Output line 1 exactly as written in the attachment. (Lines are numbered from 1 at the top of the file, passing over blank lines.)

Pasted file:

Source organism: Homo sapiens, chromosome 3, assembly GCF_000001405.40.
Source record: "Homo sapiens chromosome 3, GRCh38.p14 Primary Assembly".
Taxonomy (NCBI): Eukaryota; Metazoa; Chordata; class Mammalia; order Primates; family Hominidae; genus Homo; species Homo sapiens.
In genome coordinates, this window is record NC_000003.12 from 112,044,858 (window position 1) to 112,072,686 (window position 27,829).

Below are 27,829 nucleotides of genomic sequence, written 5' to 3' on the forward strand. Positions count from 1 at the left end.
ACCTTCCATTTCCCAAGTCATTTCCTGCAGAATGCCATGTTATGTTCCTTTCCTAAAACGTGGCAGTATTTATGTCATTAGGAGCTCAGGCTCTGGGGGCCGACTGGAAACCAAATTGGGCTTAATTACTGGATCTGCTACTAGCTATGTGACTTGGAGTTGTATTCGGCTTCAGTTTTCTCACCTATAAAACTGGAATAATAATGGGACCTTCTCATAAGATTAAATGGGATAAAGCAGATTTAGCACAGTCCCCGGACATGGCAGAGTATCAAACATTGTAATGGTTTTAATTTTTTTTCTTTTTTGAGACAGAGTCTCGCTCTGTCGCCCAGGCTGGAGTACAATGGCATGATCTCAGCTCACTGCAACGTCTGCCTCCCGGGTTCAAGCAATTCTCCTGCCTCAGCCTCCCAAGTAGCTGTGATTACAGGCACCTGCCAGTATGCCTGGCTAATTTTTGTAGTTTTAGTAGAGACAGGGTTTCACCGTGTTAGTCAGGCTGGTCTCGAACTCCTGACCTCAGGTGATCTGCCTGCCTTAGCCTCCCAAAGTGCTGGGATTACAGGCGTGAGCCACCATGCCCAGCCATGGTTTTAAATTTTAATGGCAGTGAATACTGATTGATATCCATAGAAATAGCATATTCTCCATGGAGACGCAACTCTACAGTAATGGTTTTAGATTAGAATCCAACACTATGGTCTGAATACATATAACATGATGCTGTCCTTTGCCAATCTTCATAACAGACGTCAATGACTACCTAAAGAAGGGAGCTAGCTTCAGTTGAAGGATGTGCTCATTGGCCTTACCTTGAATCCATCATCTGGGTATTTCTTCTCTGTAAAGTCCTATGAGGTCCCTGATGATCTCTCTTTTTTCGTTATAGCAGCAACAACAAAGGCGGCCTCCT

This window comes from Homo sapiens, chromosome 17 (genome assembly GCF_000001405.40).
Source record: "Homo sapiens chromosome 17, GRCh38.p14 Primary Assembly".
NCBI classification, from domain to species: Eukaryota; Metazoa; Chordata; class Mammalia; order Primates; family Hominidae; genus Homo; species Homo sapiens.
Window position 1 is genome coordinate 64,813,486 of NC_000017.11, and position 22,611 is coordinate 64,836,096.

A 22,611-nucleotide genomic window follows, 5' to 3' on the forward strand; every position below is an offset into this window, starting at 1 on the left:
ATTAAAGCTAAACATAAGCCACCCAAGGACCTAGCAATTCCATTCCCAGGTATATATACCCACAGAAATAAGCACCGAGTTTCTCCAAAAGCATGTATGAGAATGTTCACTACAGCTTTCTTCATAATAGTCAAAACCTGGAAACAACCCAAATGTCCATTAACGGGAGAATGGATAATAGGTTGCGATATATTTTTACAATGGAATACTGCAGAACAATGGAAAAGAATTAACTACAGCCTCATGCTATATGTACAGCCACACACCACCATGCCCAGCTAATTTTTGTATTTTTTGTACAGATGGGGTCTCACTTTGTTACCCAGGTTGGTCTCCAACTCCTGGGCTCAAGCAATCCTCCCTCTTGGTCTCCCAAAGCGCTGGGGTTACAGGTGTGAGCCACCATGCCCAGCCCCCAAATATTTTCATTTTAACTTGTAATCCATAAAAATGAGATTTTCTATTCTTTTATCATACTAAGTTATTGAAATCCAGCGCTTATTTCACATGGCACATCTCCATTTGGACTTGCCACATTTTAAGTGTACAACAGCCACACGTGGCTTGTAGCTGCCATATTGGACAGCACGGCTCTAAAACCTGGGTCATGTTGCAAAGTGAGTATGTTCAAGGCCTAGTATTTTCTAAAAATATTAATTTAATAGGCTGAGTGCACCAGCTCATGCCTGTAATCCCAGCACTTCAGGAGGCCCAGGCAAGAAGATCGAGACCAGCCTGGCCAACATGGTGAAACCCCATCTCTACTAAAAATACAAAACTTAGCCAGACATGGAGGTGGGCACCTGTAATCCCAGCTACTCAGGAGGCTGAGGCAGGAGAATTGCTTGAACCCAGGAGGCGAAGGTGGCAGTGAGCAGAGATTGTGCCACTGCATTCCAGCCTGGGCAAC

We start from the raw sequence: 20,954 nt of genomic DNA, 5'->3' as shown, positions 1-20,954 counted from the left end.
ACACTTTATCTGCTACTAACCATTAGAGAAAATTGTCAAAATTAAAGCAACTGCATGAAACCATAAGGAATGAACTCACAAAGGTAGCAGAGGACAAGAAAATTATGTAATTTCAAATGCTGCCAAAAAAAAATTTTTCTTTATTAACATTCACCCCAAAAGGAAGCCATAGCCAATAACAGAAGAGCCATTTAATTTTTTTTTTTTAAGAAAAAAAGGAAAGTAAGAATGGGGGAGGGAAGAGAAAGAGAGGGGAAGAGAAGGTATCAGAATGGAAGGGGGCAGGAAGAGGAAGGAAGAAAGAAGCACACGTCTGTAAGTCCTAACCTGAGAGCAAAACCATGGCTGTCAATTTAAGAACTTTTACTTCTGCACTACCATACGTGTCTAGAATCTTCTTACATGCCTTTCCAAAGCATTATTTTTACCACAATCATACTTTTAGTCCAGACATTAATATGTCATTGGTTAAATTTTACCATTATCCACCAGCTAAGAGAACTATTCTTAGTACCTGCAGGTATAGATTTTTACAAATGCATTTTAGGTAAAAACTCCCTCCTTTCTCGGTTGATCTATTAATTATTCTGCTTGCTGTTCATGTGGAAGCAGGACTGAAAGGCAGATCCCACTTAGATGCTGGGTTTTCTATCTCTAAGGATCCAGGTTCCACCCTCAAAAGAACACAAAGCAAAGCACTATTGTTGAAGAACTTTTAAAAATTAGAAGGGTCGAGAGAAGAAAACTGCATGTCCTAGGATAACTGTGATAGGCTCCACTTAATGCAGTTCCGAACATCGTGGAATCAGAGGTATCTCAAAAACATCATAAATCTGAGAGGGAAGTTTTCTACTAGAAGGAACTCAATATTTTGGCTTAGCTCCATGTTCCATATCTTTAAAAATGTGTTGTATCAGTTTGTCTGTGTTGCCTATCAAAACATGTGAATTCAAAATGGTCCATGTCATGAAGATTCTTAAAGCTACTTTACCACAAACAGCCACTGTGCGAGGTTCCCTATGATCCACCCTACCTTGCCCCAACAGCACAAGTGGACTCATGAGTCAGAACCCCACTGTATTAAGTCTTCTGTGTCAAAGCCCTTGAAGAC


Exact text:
Source organism: Homo sapiens, chromosome 3, assembly GCF_000001405.40.